Tag Archives: geothermal power

Birthing Geothermal Power in the Philippines (The NZ Legacy)

This week, the Philippine president visits New Zealand and Australia to promote strong economic and cultural ties. The relations of the Philippines and New Zealand runs deeper with the latter bequeathing its technical know-how in geothermal engineering, which became a catalyst in the former’s rise to world geothermal energy leadership.

As early as the 1950s, geothermal was already being studied by the eminent Filipino geothermal scientist Dr. Arturo Alacaraz. It was not brought to bigger scale until the oil crisis the creation of Energy Development Corporation, as the governmental arm in exploring and developing indigenous energy alternatives.

New technology was needed and the country had zero knowledge about developing that potent energy lying beneath dead volcanic systems. The Philippine Government signed a bilateral agreement with New Zealand. New Zealand was the logical choice because it was operating geothermal projects in its own country. The cooperation agreement provided a NZ$15 million technical assistance package that funded the exploration of the Tongonan and Palinpinon fields.  A drilling rig was  included in the assistance package.

There was another more natural reason for cooperation with New Zealand. While geothermal steam of such geothermal leaders as Italy and USA are vapor-dominated, New Zealand’s and the Philippines’ are both hot water-dominated. This makes New Zealand’s expertise more compatible with local conditions.

Within five months of EDC’s formation, the first deep exploration well had been drilled at Tongonan led by a motley crew of geologists, geochemists, volcanologists and geophysicists, with the addition of some recruits coming from the oil industry. By 1977, the 3-MW pilot plant in Tongonan was put up. Another 6-MW was ran after wells in Okoy 2 and Okoy 5 in Palinpinon were drilled.

Working with the New Zealand’s technical arm, KRTA, had always been impressive and the size and pace of geothermal development programs have been breathtaking. From Tongonan and Palinpinon, this synergy was brought to a higher level with the collaboration on the Unified Leyte project. The 700-MW steamfield was conceptualized, bidded out, constructed and commissioned in a remarkably short time frame of only three years.The Kiwis were impressed about this given the history of the Ohaaki field where the entire facility was commissioned some 20 years after production drilling had been completed.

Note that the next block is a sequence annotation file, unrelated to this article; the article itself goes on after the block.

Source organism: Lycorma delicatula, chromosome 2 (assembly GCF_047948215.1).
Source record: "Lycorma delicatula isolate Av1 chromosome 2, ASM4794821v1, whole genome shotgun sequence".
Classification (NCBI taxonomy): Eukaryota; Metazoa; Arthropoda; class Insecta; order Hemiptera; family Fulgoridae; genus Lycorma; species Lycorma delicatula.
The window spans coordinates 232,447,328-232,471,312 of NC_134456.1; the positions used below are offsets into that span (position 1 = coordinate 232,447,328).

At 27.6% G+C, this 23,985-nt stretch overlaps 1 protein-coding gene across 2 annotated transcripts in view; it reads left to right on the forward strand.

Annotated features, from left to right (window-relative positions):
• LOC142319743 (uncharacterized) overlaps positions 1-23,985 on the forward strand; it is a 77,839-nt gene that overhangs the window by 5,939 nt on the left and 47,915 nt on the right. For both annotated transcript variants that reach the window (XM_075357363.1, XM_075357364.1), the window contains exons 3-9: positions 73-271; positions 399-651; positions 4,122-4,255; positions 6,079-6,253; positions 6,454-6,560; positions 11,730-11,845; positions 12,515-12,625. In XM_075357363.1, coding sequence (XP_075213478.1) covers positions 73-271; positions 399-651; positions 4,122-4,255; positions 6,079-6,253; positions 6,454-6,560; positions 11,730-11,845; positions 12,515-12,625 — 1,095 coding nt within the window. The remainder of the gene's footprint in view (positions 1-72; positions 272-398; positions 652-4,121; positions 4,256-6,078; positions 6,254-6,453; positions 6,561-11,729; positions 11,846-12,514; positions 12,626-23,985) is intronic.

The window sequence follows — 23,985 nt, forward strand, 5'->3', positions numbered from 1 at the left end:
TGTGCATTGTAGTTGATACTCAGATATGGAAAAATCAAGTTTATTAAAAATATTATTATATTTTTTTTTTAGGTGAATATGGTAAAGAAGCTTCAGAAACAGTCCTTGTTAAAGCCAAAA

Below is a collection of rare photos chronicling those formative years. Credits to the Public Relations Department of Energy Development Corporation for sharing these mementos.

Former Energy Minister (seated right) signs the bilateral agreement that would commence the PHL-NZ partnership leading to the country’s enviable position as one of the world’s top geothermal leader

A geothermal production well, circa 1977

A separator station is set up in Leyte

The mission aid talks served as the bridge that linked the NZ expertise with the Filipinos’ desire to learn wet steam technology

This aerial shot presents the newly minted Malitbog geothermal power plant located in Leyte. It was in the Tongonan Valley that geothermal struck big time. At 232.5, Malitbog is the world’s largest geothermal power station under one roof.


The Malitbog power plant is one of the powerhouses of the national electric grid, supplying clean geothermal power to Luzon island where much of the economic activities happen.


The Palinpinon steamfield, circa late 70s. A showcase of engineering ingenuity, this project is well known for its compact size, fitting into one manageable area the main components of a geothermal project — from multi-well pads for production to the fluid collection and recycling system that connects the steam fuel to the power station.


The Palinpinon steamfield today, a veritable source of geothermal power that supplies electricity to the Visayas grid.


The well discharge has become a symbolic image of the Philippines’ geothermal success story


UK’s largest geothermal project to be built in Manchester